Years ago, when we were studying intermediate yoga with Tony Sanchez, I wrote down lots of little things he said that struck me as meaningful. Here they are:
ON YOGA IN GENERAL:
The only thing we are going after is health.
The foundation of yoga is nutrition.
Are you here to master the postures or are you here to heal your body?
Most people, teachers included, have been trained to look at postures from the outside in. We must look at the postures from the inside out.
ON PRACTICE AND PROGRESS:
Go to the place where you can be proper and find stillness. This will give you the greatest benefits. If you push past this point to your extreme, the benefits will not be as great.
The postures that are the most difficult are the ones that you need the most. Go into them slowly. Let your body adjust, strengthen and stabilize. When doing the exercise, when you reach the point where you feel your body go out of alignment to go deeper, stop there.
The objective is not to do the exercise perfectly, but to do it as perfectly as your body can at this moment, then to find the stillness.
Even if we can never put ourselves into the postures perfectly, the struggle, the process makes us learn, makes us wise.
The postures don't adapt to us. We adapt to the postures.
Don't modify the posture to accommodate the weakness in the body. Modify the body to fit the alignment and posture.
As you practice, certain things that you had to focus on before will be unnecessary. That is progress. Allow yourself to embrace new techniques, new concepts.
When you teach, you have to be able to work with people as a group and with people as individuals.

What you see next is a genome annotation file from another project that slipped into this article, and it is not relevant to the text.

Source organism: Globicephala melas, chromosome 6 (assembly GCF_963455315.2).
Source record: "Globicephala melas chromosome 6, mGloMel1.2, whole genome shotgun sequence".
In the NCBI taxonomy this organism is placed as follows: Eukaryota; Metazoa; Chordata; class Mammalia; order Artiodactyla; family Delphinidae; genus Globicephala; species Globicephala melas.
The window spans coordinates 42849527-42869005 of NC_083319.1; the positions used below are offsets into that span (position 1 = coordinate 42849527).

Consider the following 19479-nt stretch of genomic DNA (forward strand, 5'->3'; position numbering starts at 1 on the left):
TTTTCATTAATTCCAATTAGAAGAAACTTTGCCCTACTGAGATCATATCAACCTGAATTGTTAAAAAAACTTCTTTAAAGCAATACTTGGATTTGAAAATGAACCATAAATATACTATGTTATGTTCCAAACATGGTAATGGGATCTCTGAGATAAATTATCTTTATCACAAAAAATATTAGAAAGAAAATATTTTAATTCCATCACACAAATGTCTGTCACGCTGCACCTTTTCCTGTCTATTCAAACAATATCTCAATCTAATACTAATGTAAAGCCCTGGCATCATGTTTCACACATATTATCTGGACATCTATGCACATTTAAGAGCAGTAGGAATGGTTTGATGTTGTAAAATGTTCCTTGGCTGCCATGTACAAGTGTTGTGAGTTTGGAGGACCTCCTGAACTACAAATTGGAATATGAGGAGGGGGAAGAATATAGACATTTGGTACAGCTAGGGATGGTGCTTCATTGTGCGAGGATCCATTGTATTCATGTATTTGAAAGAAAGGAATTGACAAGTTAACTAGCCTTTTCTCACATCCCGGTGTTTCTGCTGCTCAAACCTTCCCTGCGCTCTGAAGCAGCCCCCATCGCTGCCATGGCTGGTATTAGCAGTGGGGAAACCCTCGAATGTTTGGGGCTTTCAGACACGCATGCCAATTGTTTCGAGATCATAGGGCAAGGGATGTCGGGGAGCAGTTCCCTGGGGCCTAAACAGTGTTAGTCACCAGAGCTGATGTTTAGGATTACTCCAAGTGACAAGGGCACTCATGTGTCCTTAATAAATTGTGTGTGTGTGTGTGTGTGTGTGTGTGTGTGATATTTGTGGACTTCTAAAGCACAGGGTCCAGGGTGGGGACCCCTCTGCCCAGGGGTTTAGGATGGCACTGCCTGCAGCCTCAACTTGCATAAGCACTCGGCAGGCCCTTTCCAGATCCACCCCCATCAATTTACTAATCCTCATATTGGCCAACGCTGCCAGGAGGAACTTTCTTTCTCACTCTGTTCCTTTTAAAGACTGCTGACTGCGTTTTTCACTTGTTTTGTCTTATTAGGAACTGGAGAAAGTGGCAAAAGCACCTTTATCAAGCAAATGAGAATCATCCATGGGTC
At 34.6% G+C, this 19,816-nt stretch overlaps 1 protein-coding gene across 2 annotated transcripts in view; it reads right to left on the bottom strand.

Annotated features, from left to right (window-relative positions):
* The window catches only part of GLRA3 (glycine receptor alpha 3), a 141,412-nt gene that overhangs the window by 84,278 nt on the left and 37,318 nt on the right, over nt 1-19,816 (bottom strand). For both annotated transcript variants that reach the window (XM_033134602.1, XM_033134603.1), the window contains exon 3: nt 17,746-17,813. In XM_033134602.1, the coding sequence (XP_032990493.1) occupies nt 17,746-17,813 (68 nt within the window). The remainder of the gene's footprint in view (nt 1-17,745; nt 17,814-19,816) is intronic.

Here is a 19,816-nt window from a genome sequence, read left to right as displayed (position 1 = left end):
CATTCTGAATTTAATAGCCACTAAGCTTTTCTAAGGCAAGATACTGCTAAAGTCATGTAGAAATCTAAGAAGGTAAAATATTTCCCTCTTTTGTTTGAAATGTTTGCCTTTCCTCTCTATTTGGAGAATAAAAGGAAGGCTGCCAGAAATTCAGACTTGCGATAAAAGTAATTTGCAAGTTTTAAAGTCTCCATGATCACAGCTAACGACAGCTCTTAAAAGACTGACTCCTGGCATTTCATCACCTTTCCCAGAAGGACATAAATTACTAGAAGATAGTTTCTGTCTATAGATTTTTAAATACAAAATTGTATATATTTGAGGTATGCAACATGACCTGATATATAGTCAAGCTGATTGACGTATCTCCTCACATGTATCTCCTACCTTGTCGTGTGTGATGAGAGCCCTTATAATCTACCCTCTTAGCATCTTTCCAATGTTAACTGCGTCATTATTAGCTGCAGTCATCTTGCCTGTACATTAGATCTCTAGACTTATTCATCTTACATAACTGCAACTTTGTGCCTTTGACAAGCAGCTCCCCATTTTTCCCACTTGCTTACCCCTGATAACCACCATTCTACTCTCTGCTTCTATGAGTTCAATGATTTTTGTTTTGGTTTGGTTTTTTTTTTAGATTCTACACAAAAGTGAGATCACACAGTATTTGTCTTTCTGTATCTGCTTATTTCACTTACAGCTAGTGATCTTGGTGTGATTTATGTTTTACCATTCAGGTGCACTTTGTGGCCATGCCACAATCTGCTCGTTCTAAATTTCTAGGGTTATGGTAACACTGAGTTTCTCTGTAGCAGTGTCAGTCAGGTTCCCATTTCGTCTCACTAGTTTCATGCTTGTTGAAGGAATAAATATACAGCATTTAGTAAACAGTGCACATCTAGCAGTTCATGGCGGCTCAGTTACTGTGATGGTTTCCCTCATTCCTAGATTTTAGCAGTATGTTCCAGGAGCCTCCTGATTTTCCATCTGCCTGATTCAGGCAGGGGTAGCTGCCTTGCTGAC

If you present a violent, aggressive class, people become that way. If you present a still, calm, focused class, people become that way.
Teaching begins with individual understanding. When the path is maintained for a period of time, a certain clarity is achieved. With this clarity, one can begin to explain steps or a path to other people.
Communicate with the students. Find out about injuries, what may not be working for them. Don't be afraid to say you don't know and then do research.
We must find what the student needs. If they have showed up there is some sort of desire on their part. There is some openness. Start there.
When you practice yourself, you use discretion in your choice of postures and how hard you push yourself. Many students, especially beginning students, won't have that awareness or discretion. As the teacher, you have to be extra aware and act as their discretion.
Focus your energy on the people who are struggling with the postures. Make the corrections. They need your help more. The advanced practitioners are already on their own path.
Help the people that need help.
If people benefit, that is your reward. You don't have to get credit for it.
Share your knowledge. Give it to the world with no strings attached.
Behave the way you want to see the world behave.
Everything from the outside is borrowed knowledge. From the inside is true knowledge.
There is no longer a need for a guru. So much knowledge is readily available, all you need is the discipline to seek it. In other times, if you wanted knowledge you had to surrender to a guru to get the knowledge.
A lot of people have been taught to be dependent. They have not been empowered.
Scott & Ida are Yoga Acharyas (Masters of Yoga). They are the head teachers of Ghosh Yoga. This blog is about their experience with yoga practice, study and teaching.
- Understanding Chair Posture
- Lock the Knee History
- Why Teaching Is Not a Personal Practice
- The 113 Postures of Ghosh Yoga
- Should We Be Teaching Advanced Postures in a Beginning Class?
- Bow Pose (Dhanurasana)
- The Oxygenation Myth